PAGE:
Roberto Chiari (1905-1981) president of Panama (1960-1964), negotiated with two U.S. presidents in a futile effort to settle peacefully problems of the Canal Zone.
Roberto Chiari was born in 1905, a member of a well-known Panamanian family. His father, Rudolfo, was Panama's president from 1924 to 1928. But two years later the depression (which devasted the American economy) also wracked Panama, and Chiari had to go to work as a crew member aboard a ferry belonging to the Panama Canal Company. His job was that of a wiper in the engine room.
Such a job was quite a come-down for this proud young man who had gone to LaSalle School in Panama City and had served his father as an aide. The 1930s were tough times in Panama as well as elsewhere. But during World War II the Chiari family turned things around, and by the end of the decade its sugar plantations were prospering. In the late 1940s, a time of political turbulence in the country, his father served briefly as president but was tossed out after only five days in office. On October 1, 1960, he was inaugurated chief executive again.
In November 1959 serious disturbances over Panama's status in the Canal Zone had strained U.S.-Panamanian relations. The issue was symbolized by Panama's determination to fly its national flag over Zone territory to demonstrate that the ten-mile-wide strip was Panamanian soil. After the 1959 riots President Dwight D. Eisenhower announced that both the U.S. and Panamanian banners could fly in a small triangle at the Zone entrance, but Panamanians insisted that their flag should be raised in other places in the Zone.
Chiari began a program of limited social reform aimed at convincing Panama's rapidly expanding poorer classes that he cared about their situation. He gave his salary to the Red Cross. He improved public health services and pushed low-cost housing, though as a member of the elite he was slow to promote substantial reforms. In international affairs he was strongly anti-communist and pro-United States. However, he chided the United States for spending so much on neutral countries while neglecting its friends. When the "flag issue" came up again, he naturally sided with his country's citizens and further criticized the American government for its employment policies that, he argued, discriminated against Panamanians.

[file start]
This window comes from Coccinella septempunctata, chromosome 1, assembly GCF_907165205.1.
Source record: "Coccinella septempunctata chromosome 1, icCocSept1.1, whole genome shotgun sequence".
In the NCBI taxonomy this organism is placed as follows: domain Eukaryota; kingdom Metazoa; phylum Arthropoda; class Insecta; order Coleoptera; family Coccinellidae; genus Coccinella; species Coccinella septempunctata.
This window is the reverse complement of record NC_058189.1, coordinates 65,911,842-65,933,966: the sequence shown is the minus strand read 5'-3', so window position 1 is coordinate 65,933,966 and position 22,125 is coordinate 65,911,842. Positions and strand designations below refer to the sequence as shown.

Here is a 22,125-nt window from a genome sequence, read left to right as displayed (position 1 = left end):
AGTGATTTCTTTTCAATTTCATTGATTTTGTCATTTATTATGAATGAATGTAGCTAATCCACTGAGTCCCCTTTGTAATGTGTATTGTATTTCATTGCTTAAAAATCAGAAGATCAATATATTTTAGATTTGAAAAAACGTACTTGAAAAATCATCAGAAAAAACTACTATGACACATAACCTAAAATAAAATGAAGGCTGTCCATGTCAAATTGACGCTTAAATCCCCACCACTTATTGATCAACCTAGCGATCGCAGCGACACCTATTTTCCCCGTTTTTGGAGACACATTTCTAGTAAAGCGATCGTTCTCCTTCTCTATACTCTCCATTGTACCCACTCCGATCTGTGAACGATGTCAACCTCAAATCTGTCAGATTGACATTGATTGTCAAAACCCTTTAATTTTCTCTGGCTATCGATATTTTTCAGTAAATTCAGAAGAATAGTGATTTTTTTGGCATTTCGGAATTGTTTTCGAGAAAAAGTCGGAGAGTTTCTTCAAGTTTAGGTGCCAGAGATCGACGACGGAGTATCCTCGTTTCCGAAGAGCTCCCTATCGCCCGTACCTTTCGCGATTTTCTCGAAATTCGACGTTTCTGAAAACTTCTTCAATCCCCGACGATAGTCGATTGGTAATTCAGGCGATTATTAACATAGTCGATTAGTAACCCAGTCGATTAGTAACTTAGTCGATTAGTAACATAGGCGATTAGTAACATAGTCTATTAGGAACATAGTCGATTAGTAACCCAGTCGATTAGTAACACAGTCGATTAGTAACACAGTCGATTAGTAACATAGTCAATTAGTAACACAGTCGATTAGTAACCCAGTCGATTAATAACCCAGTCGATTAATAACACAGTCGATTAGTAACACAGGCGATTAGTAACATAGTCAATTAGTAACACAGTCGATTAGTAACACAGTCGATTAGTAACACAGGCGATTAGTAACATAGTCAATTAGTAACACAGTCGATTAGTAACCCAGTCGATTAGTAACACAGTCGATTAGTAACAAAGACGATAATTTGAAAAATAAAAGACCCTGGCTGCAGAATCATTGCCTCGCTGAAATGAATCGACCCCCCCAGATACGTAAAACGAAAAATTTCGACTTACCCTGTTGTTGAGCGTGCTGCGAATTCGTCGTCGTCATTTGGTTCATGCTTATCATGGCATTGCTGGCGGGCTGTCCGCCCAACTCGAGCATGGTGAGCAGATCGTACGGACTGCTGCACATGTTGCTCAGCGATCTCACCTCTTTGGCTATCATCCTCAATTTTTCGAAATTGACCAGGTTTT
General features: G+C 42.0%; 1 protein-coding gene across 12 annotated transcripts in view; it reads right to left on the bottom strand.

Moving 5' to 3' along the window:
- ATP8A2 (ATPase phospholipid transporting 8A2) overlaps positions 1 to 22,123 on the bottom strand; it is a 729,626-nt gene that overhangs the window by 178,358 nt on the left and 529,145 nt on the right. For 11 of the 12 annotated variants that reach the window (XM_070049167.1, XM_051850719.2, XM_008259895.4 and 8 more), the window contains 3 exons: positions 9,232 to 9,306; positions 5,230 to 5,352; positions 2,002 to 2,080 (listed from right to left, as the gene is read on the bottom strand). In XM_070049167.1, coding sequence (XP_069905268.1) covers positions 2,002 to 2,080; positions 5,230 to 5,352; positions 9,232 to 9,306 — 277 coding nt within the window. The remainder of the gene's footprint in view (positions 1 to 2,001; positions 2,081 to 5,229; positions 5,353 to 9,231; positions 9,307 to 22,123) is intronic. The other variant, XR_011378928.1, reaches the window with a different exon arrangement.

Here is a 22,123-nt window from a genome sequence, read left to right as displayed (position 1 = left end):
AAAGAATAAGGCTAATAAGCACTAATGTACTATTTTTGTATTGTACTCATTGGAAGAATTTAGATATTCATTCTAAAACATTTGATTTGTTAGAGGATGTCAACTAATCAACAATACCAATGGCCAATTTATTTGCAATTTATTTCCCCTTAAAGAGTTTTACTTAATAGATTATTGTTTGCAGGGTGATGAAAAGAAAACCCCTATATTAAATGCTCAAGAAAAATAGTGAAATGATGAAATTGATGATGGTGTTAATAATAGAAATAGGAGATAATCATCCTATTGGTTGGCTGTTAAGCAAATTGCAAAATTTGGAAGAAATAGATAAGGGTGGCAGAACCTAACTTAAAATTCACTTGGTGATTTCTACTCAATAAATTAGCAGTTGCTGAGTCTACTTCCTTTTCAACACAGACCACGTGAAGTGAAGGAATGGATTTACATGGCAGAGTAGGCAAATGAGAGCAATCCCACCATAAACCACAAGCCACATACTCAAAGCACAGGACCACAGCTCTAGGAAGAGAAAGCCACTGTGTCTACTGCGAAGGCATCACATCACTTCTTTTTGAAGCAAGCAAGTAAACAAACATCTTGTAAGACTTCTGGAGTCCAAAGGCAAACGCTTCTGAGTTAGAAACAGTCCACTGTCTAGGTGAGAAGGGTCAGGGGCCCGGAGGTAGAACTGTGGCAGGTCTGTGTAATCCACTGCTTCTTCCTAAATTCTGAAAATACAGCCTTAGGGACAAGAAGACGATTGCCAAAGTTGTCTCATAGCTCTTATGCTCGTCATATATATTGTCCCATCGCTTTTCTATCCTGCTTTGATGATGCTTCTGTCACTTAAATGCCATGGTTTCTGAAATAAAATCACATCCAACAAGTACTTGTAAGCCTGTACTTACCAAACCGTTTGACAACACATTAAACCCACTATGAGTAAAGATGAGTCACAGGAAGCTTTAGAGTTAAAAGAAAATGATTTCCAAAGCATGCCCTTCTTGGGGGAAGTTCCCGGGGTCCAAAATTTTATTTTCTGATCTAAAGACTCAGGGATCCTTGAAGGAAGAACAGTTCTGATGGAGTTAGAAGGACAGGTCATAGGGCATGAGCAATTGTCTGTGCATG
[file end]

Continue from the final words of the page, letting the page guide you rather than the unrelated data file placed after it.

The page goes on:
Pressed by the lower classes to move faster on social issues, Chiari began to press harder on the "flag issue." He went to Washington to discuss the matter with President John F. Kennedy. The two presidents created a joint commission to study the problem. The commission settled a few labor disputes in the Zone. Then it declared that Panama's flag would fly alongside the American flag at civilian buildings in the Zone. Americans in the Zone condemned this decision. Angered, Chiari removed Panamanians from the commission.
As tensions mounted in late 1963 the Canal Zone governor ordered that neither flag fly over civilian institutions. This predictably angered the Americans, and on January 9 a group of students at Balboa (Canal Zone) High School defiantly raised the American flag. When Panamanian students heard about this, about 200 came into the Zone and tried to raise their flag alongside the American banner. The Americans stopped them and in retreat the Panamanians began trashing garbage cans. When news of the incident reached Panama City, 30,000 Panamanians rushed into the streets. The ensuing riot lasted for four days and spread to Colón and into interior cities. It took four American and 24 Panamanian lives and destroyed two million dollars in property before it ended.
Roberto's reaction surprised the Lyndon Johnson administration in Washington. Chiari suspended diplomatic relations on the grounds that American troops had committed aggression against Panama. He publicly challenged President Johnson to negotiate outstanding issues between Panama and the United States but privately assured the irritated American president that he would not demand revision of the hated canal treaty. Panamanians were afraid that the United States might construct another canal elsewhere.
Later in 1964 Chiari backed his cousin, Marco Robles, for president. Robles won a narrow victory over several-time candidate Arnulfo Arias and began serious negotiation for revision of the canal treaty (but it would take another 13 years to make an agreement). Roberto Chiari died in 1981.
For more on Roberto Francisco Chiari see John and Mavis Biesanz, The People of Panama (1955) and Walter LaFeber, The Panama Canal (1978). Chiari's obituary can be found in The Annual Obituary, St. James Press, 1981.